It’s a race you might not normally think about when casting your ballot, but it’s getting an unusual amount of attention this year.
The race for Michigan State University trustee has more eyes on it in the 2018 election, due in part to the Larry Nassar sexual abuse scandal.
Ten candidates are vying for two seats and your vote. The winning candidates will replace Trustees Brian Breslin and Mitch Lyons, who opted not to seek another term.
One of the candidates is attorney Brianna Scott.
“Michigan state is in a time of chaos, and a very historic time to actually be able to affect some change, to come out of this even better than they were before,” she said. “And I feel that my unique qualifications are going to allow me as a board of trustee member to really help.”
A major part of those qualifications, Scott says, is her previous role as a prosecutor in West Michigan’s Muskegon County.
“I believe I’m the only person who is going to be on the ballot in November who has the criminal background as being a prosecutor, working with victims of criminal sexual conduct cases,” she said. “Being an advocate, guardian ad litem attorney with kids that have been abused and neglected.”
As for the current board’s handling of the Nassar scandal, while Scott says they’ve improved, they should have been more empathetic to Nassar’s victims from the beginning. And there are other decisions she says she wouldn’t have made.
“In hiring of John Engler, I think it was a political move that was made that, in some way, polarized this campus,” she said. “And I think that it’s unfortunate that many feel so strongly about his removal that it’s caused a lot of friction between our faculty and staff, the student population and the board of trustees.”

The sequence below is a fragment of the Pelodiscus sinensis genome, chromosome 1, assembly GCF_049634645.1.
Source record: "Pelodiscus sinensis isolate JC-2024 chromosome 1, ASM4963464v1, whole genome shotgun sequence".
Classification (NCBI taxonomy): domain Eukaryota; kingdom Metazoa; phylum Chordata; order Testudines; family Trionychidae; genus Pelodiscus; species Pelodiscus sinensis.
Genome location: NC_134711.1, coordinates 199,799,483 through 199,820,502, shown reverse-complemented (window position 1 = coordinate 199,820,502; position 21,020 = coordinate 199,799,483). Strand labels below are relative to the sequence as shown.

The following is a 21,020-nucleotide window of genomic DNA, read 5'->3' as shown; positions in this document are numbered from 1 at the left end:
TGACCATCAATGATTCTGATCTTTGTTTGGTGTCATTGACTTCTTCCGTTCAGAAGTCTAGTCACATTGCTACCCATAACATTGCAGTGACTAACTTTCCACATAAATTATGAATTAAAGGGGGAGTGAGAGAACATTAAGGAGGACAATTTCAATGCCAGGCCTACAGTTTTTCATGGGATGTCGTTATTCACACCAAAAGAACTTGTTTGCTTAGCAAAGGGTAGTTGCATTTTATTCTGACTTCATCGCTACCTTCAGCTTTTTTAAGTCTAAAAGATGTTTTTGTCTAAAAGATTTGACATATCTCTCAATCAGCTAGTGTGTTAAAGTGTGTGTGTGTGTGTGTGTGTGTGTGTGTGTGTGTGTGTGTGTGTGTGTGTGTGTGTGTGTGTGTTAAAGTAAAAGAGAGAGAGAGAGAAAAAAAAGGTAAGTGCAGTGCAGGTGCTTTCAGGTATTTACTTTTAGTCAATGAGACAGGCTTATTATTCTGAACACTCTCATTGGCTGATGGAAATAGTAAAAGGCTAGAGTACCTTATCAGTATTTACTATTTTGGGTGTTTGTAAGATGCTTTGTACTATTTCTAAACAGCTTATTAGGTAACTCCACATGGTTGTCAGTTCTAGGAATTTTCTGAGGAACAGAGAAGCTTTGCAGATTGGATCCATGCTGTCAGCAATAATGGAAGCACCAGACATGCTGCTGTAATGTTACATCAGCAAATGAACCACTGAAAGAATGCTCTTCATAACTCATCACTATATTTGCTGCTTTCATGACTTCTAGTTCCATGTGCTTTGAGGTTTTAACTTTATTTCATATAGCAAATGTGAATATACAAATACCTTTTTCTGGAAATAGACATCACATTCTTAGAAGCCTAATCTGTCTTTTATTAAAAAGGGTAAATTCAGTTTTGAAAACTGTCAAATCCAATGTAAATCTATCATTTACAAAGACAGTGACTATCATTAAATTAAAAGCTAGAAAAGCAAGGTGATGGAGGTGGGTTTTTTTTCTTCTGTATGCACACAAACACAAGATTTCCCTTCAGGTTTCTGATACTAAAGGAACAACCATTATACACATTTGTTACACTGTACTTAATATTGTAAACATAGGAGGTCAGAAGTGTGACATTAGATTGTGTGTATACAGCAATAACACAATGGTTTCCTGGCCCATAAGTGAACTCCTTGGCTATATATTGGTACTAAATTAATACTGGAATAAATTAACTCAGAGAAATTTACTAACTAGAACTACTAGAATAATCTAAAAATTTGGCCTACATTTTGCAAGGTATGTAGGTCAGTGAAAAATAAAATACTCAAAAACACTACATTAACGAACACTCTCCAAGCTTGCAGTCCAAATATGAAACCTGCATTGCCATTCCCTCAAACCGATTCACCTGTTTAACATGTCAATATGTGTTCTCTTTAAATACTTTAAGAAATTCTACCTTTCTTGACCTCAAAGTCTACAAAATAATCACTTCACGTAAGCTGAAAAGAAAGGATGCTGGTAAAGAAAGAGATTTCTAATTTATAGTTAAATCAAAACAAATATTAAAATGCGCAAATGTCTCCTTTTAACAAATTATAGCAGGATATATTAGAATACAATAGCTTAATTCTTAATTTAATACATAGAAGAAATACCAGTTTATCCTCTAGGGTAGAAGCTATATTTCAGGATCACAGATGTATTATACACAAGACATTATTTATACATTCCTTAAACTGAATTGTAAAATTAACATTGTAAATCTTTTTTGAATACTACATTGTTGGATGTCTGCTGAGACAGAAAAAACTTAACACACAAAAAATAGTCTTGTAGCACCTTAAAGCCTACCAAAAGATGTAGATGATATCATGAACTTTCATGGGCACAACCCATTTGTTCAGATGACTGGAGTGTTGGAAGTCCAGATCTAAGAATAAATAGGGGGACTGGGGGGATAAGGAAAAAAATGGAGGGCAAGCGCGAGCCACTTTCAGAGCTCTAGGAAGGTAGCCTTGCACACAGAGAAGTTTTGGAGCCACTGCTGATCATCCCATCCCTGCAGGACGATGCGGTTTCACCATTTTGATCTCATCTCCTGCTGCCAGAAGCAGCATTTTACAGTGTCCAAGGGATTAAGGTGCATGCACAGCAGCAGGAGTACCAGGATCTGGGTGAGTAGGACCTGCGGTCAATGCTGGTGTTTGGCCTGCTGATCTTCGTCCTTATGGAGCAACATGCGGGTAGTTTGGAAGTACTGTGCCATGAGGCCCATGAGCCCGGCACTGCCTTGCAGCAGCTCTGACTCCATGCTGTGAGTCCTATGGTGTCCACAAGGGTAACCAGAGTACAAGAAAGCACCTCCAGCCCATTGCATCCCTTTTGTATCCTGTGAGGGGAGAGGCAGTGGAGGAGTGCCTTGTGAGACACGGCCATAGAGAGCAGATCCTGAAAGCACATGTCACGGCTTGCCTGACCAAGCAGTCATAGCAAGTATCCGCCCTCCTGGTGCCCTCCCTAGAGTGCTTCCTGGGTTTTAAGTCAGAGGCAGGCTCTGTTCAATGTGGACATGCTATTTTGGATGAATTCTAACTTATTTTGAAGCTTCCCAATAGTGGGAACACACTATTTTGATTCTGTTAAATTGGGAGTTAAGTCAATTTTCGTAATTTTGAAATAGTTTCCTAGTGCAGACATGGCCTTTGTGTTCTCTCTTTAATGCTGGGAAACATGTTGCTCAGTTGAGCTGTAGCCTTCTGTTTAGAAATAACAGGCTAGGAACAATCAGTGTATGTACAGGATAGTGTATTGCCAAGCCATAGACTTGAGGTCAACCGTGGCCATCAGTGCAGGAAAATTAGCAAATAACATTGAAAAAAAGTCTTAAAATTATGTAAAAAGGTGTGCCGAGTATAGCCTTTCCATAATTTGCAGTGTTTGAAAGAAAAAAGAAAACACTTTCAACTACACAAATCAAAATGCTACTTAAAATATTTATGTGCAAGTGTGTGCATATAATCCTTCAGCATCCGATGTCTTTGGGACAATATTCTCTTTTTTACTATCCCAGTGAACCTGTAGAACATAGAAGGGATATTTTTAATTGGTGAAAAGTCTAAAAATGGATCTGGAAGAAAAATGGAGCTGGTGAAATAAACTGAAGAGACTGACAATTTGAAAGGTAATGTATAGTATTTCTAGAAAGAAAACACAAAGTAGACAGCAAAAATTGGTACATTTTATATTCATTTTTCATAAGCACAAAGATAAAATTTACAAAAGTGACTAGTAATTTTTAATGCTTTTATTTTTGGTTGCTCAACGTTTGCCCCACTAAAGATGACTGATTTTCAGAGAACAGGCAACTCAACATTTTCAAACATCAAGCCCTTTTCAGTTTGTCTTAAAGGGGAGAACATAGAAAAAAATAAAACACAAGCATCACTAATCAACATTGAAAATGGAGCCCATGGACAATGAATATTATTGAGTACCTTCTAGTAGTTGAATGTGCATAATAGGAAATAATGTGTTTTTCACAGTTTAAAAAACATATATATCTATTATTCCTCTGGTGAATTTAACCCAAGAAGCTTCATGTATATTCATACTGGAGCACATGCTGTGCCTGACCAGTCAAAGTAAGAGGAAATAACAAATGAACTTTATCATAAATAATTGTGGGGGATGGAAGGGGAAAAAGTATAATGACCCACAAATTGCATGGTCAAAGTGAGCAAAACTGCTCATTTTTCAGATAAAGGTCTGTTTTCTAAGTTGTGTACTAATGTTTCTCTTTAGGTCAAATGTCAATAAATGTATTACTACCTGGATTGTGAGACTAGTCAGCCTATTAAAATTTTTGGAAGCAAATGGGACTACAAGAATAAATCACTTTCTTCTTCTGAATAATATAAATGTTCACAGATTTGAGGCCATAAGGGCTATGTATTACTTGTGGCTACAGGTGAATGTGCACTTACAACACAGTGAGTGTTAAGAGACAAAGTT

Speaking of Engler, Scott says he should have stepped down when many on campus, including Trustees Brian Mosallam and Dianne Byrum, called for him to. But she added at this point, it’s too late.
“Is the timing right now to not only find our new leader, to lead us forward, but also to try to find another person as an interim president?” she said. “I think we would be stretching our resources very thin as a university, and may really be shooting ourselves in the foot to try to do both at the same time.”
Scott also has a clear list of qualities she feels a new president should have.
“Someone that understands where Michigan State is right now, and i don’t believe that necessarily means the person comes from within.” she said. “We have to have a person that is compassionate. who has the decorum and the temperament to be respectful at all times, that’s got experience leading a big institution like Michigan State.”
And there are several changes Scott would like to see at the board level, especially when it comes to transparency.
“Going into the dorms and talking to our students. Going into the departments and talking with our faculty and staff. Engaging with them. Talking about where we’re at and where we plan to go,” she said. “I think it wouldn’t hurt to do a survey to know what their concerns are so that we can know where we’re starting from and where we need to proceed to.”
She also proposes significant changes to how MSU handles sexual assaults, ss well as education on the issue.
“Making sure that we have victim advocates that are identified and immediately set up with a person who has been victimized, that will lead them through this process,” she said.
“We have to have bystander training so people that are seeing things understand what they should do and how to report. I’d love to have a class that freshman have to take where it teaches about sexual assaults, teaches about binge drinking. They’ve got to pass this class their first semester before they can even enroll the following semester.”
Scott also touched on tuition, saying she’d like to see a tuition freeze for all grade levels. She also proposes significant tuition rate changes for students under certain economic levels.
“If we have a family income level that is below $70,000, I believe these students should be able to attend MSU for free,” she said.
The election is November 6. 6 News is Your Local Election Headquarters, both on air and online.